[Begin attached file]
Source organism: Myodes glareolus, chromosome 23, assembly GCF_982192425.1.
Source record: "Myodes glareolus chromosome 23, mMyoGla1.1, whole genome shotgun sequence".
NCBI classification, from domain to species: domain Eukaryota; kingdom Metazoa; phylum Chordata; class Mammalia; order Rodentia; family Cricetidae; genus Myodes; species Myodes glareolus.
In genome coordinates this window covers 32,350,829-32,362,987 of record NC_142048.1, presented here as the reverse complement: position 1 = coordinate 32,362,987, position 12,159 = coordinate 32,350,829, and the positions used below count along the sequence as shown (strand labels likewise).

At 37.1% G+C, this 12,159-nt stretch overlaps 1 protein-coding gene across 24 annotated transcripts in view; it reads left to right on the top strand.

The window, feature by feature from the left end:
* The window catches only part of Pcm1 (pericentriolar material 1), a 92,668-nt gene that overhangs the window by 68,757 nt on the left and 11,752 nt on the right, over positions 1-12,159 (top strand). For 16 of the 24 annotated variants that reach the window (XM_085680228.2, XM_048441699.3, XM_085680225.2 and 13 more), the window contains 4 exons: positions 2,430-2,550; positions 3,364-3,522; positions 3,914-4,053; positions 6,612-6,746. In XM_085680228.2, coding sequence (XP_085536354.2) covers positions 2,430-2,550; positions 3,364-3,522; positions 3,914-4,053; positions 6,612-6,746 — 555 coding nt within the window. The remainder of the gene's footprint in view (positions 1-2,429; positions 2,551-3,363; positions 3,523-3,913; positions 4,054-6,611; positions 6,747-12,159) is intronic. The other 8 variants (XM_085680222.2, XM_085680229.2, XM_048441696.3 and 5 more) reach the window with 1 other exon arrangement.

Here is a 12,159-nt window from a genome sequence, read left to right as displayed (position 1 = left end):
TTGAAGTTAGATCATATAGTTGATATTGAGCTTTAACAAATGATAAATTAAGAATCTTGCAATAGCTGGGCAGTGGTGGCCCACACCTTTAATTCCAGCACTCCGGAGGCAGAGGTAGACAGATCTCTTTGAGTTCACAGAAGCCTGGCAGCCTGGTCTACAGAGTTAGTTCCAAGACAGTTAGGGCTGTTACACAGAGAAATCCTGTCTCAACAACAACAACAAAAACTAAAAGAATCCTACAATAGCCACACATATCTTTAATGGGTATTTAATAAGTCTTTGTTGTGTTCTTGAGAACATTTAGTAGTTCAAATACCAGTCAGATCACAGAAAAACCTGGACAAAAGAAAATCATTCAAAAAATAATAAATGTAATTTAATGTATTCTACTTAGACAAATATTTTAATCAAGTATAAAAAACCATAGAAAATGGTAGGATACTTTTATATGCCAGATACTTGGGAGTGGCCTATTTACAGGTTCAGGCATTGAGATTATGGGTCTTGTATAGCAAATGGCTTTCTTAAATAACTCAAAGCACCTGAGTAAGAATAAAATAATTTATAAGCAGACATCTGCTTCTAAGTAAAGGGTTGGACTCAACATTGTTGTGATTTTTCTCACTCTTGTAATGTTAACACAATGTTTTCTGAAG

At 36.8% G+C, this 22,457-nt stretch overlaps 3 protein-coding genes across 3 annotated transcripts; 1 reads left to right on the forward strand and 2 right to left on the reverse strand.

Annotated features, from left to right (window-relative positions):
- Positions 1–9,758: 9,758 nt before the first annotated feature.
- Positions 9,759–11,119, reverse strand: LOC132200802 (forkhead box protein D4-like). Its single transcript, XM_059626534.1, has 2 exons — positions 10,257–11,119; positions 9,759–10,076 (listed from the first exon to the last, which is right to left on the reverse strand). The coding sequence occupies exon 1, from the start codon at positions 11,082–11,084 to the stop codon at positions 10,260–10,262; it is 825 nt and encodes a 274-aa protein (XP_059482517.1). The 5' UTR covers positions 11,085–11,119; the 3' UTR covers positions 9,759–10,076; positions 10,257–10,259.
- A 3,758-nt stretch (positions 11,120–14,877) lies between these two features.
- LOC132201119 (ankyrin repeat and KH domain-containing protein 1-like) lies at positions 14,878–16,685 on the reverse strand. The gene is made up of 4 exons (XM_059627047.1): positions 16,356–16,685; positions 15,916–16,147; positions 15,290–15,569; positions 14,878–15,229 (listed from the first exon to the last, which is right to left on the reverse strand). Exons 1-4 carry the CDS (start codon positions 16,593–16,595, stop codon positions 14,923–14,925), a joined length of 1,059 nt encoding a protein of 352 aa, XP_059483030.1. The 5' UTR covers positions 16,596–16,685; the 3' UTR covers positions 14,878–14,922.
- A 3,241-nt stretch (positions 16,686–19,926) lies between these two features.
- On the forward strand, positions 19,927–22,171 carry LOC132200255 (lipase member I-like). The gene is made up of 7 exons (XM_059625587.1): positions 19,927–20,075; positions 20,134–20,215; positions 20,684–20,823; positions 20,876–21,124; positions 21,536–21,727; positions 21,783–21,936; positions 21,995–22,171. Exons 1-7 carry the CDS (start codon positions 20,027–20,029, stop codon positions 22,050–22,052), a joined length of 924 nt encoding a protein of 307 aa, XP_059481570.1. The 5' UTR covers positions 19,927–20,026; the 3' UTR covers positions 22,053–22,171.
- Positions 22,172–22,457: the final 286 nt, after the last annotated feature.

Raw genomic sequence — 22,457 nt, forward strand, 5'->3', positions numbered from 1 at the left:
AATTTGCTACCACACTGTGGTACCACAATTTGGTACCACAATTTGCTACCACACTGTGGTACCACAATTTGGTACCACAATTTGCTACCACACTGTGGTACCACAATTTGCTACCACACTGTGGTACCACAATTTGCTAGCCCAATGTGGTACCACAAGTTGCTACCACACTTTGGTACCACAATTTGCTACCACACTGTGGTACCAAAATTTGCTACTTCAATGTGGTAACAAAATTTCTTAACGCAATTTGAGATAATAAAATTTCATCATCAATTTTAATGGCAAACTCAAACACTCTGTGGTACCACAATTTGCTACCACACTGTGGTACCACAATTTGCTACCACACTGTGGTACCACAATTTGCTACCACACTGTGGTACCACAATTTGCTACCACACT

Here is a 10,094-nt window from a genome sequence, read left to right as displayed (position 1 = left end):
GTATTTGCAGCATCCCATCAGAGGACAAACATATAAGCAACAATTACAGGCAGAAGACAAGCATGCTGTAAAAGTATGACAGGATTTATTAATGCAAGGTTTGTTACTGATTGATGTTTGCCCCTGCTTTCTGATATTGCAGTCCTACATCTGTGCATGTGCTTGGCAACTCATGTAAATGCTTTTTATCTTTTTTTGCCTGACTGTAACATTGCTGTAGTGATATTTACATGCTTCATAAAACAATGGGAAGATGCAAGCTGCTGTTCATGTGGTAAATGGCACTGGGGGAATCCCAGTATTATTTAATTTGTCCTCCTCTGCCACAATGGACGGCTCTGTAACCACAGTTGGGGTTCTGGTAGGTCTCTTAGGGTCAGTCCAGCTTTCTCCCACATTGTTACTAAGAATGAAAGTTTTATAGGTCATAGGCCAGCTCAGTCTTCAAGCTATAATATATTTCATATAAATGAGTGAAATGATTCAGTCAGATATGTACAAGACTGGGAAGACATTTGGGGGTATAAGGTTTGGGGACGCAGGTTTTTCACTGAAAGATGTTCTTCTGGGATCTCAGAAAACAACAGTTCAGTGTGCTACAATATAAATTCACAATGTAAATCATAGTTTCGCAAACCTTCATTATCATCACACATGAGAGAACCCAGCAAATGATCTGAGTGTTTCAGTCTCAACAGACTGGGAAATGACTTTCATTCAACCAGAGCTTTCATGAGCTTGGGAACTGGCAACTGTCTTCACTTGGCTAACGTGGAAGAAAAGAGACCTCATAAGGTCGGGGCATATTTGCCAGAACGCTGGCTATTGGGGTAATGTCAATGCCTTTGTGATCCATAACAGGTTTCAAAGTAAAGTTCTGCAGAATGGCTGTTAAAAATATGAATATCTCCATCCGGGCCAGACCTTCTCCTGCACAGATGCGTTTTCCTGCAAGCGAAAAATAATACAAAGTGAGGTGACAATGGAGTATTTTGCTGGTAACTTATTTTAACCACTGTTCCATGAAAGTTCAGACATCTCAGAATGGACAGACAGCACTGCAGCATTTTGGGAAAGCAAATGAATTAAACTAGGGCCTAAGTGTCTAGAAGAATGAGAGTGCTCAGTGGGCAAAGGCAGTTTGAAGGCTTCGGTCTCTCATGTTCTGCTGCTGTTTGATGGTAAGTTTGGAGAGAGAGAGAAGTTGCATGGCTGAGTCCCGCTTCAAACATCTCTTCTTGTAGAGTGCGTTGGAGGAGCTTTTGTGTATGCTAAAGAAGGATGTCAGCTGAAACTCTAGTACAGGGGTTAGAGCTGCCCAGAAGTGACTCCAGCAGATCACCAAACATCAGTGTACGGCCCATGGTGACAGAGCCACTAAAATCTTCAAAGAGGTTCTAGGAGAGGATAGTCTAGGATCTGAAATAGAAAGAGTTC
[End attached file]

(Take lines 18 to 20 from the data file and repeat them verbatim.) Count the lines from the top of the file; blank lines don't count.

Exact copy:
- Positions 22,172–22,457: the final 286 nt, after the last annotated feature.

Raw genomic sequence — 22,457 nt, forward strand, 5'->3', positions numbered from 1 at the left:
AATTTGCTACCACACTGTGGTACCACAATTTGGTACCACAATTTGCTACCACACTGTGGTACCACAATTTGGTACCACAATTTGCTACCACACTGTGGTACCACAATTTGCTACCACACTGTGGTACCACAATTTGCTAGCCCAATGTGGTACCACAAGTTGCTACCACACTTTGGTACCACAATTTGCTACCACACTGTGGTACCAAAATTTGCTACTTCAATGTGGTAACAAAATTTCTTAACGCAATTTGAGATAATAAAATTTCATCATCAATTTTAATGGCAAACTCAAACACTCTGTGGTACCACAATTTGCTACCACACTGTGGTACCACAATTTGCTACCACACTGTGGTACCACAATTTGCTACCACACTGTGGTACCACAATTTGCTACCACACT